Mentioning the “Turkish flour industry inventory” in his speech, shared interesting statements upon the data they get. Stating that Turkey does not make a medium or long term sectoral policy for future which is based on an inventory, Özmen continued: “As an association, we have tried to make an inventory for Turkish flour industry. Our friends tried to get statistical data in order to shed light on the future by visiting around 230 factories in 22 different provinces. As to these statistics, there are 710 companies in Turkey. 476 of these companies are active; 234 of these are passive. The current total installed capacity is 40 million tons. 234 passive companies are now available for production but they cannot make production. Why did we feel the need for this statistic? We must calculate the idle capacity of the world’s export champion country and act accordingly.”

TMO ACCELERATES STRUCTURING FOR PRODUCTION
Turkish Grain Board’s (TMO) chairman İsmail Kemaloğlu delivered the last speech of the meeting. Following all the speeches and mentioned problems carefully, Kemaloğlu told two jokes in a speech titled “TMO’s Transformation Movement: 2023 Vision” which made the participants laugh and also think. Emphasizing that the wheat, barley and cereal plantation in Turkey is decreasing while the corn and rice plantation is increasing, İsmail Kemaloğlu stated that there is risk and uncertainty in agriculture sector and an uncontrollable production process. He also added that the problems in flour industry have already been told; that TMO along with the Ministry of Food, Agriculture and Livestock are started to work to solve these problems; that some changes will be made in market intervention policies and licensed storage works will contribute to the industry.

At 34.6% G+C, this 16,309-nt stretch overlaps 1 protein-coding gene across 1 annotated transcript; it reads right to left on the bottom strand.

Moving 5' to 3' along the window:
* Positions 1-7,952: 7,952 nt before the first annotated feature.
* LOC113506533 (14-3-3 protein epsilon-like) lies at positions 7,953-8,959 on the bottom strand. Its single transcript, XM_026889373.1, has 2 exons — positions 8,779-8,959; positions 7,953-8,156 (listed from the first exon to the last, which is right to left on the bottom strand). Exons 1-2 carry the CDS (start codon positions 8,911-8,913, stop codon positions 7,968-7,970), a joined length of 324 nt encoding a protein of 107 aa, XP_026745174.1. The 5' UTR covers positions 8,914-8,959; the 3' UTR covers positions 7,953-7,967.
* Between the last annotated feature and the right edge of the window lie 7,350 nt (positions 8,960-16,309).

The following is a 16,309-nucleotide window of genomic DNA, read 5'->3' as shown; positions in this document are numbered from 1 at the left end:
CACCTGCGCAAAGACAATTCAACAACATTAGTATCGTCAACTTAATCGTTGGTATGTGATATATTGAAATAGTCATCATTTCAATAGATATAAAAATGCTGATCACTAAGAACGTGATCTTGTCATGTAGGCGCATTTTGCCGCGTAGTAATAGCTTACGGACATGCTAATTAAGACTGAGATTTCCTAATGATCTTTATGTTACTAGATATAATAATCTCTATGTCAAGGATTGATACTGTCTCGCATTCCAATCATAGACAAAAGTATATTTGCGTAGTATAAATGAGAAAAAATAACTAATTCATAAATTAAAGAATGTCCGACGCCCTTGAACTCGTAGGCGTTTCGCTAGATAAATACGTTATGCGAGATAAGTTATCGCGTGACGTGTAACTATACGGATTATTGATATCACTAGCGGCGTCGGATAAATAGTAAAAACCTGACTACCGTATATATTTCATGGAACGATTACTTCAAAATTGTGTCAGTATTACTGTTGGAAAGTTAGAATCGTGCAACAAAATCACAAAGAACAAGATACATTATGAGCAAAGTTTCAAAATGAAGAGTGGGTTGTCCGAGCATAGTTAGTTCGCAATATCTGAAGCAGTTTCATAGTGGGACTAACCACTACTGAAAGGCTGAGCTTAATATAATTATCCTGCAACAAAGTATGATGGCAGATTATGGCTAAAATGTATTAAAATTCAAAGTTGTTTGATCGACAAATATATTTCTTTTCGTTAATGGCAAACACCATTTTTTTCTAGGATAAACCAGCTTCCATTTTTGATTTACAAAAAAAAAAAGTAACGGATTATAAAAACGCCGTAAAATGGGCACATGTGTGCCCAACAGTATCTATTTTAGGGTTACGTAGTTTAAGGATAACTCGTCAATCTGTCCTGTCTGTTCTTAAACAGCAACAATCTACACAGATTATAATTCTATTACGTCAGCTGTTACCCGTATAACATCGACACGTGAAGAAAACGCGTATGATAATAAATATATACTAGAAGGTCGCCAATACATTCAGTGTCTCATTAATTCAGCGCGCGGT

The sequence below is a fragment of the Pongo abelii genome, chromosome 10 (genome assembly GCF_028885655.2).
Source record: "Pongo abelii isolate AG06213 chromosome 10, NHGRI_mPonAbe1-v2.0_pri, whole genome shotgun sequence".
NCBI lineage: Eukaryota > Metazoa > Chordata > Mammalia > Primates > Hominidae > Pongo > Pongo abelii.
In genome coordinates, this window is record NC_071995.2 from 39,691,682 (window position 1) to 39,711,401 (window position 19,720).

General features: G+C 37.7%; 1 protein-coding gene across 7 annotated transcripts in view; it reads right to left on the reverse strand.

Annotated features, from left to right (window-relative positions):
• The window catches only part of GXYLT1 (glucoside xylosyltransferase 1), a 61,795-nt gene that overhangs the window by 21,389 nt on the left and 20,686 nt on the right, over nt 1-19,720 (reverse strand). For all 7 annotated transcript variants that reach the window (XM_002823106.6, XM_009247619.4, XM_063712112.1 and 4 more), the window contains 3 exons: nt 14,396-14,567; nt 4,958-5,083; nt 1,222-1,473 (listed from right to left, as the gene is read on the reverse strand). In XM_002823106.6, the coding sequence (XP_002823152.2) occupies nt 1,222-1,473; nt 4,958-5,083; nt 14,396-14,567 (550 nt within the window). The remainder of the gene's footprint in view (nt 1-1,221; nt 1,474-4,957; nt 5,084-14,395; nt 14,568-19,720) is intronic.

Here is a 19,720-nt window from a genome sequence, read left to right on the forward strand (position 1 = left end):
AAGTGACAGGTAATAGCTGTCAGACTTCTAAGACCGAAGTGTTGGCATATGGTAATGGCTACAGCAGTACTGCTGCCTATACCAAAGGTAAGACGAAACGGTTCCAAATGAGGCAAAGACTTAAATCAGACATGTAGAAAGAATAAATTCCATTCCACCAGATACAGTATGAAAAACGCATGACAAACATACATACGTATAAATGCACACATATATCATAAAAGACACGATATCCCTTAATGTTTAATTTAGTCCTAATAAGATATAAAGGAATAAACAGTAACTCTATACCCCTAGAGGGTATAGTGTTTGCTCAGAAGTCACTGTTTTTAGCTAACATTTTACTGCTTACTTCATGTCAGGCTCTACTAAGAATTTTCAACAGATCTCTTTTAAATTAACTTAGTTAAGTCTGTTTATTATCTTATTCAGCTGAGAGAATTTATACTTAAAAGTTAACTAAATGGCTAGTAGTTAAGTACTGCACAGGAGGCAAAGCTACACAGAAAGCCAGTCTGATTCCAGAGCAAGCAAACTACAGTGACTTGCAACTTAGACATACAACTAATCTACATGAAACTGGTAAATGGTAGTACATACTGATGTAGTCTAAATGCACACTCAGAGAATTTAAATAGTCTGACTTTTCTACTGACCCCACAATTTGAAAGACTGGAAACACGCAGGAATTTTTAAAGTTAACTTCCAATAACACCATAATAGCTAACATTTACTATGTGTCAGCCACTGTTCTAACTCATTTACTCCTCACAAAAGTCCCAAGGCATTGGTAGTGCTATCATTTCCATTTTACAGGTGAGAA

Expressing that the Ministry of Food, Agriculture and Livestock increased the number of the agricultural basins from 30 to 941 with the acceptance that each district where agricultural activities are being carried out is an agricultural basin in accordance with its 2023 agricultural vision, Kemaloğlu said that from now on, the agricultural support will be given according to the basin-based model. Stating that anybody will be able to plant any product on any soil, Kemaloğlu added that “but this means that the producers may not receive the support for any products they grow anywhere they wish. The producers producing certain crops at the places determined by the Ministry will be able to receive support”.


Source: Miller Magazine